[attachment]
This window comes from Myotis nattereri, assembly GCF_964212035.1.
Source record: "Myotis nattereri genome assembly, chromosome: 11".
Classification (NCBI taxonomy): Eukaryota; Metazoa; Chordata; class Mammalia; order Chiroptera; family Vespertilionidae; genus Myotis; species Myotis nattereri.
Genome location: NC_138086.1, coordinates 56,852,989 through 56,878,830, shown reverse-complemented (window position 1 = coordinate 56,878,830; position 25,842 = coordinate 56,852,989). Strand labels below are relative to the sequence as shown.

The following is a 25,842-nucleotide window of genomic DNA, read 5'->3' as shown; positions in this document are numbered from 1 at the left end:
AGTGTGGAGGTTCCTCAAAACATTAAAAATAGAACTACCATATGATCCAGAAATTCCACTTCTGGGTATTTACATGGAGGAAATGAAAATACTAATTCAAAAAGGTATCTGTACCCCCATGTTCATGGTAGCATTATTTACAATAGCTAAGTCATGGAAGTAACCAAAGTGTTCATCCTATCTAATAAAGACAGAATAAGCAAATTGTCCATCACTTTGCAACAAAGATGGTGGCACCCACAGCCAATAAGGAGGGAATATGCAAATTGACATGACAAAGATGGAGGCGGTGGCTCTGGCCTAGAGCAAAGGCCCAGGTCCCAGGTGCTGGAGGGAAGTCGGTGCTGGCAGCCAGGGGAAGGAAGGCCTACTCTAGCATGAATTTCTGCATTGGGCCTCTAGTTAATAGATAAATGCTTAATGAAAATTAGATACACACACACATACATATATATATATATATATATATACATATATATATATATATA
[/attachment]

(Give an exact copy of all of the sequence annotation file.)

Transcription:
This window comes from Myotis nattereri, assembly GCF_964212035.1.
Source record: "Myotis nattereri genome assembly, chromosome: 11".
Classification (NCBI taxonomy): Eukaryota; Metazoa; Chordata; class Mammalia; order Chiroptera; family Vespertilionidae; genus Myotis; species Myotis nattereri.
Genome location: NC_138086.1, coordinates 56,852,989 through 56,878,830, shown reverse-complemented (window position 1 = coordinate 56,878,830; position 25,842 = coordinate 56,852,989). Strand labels below are relative to the sequence as shown.

The following is a 25,842-nucleotide window of genomic DNA, read 5'->3' as shown; positions in this document are numbered from 1 at the left end:
AGTGTGGAGGTTCCTCAAAACATTAAAAATAGAACTACCATATGATCCAGAAATTCCACTTCTGGGTATTTACATGGAGGAAATGAAAATACTAATTCAAAAAGGTATCTGTACCCCCATGTTCATGGTAGCATTATTTACAATAGCTAAGTCATGGAAGTAACCAAAGTGTTCATCCTATCTAATAAAGACAGAATAAGCAAATTGTCCATCACTTTGCAACAAAGATGGTGGCACCCACAGCCAATAAGGAGGGAATATGCAAATTGACATGACAAAGATGGAGGCGGTGGCTCTGGCCTAGAGCAAAGGCCCAGGTCCCAGGTGCTGGAGGGAAGTCGGTGCTGGCAGCCAGGGGAAGGAAGGCCTACTCTAGCATGAATTTCTGCATTGGGCCTCTAGTTAATAGATAAATGCTTAATGAAAATTAGATACACACACACATACATATATATATATATATATATATACATATATATATATATATA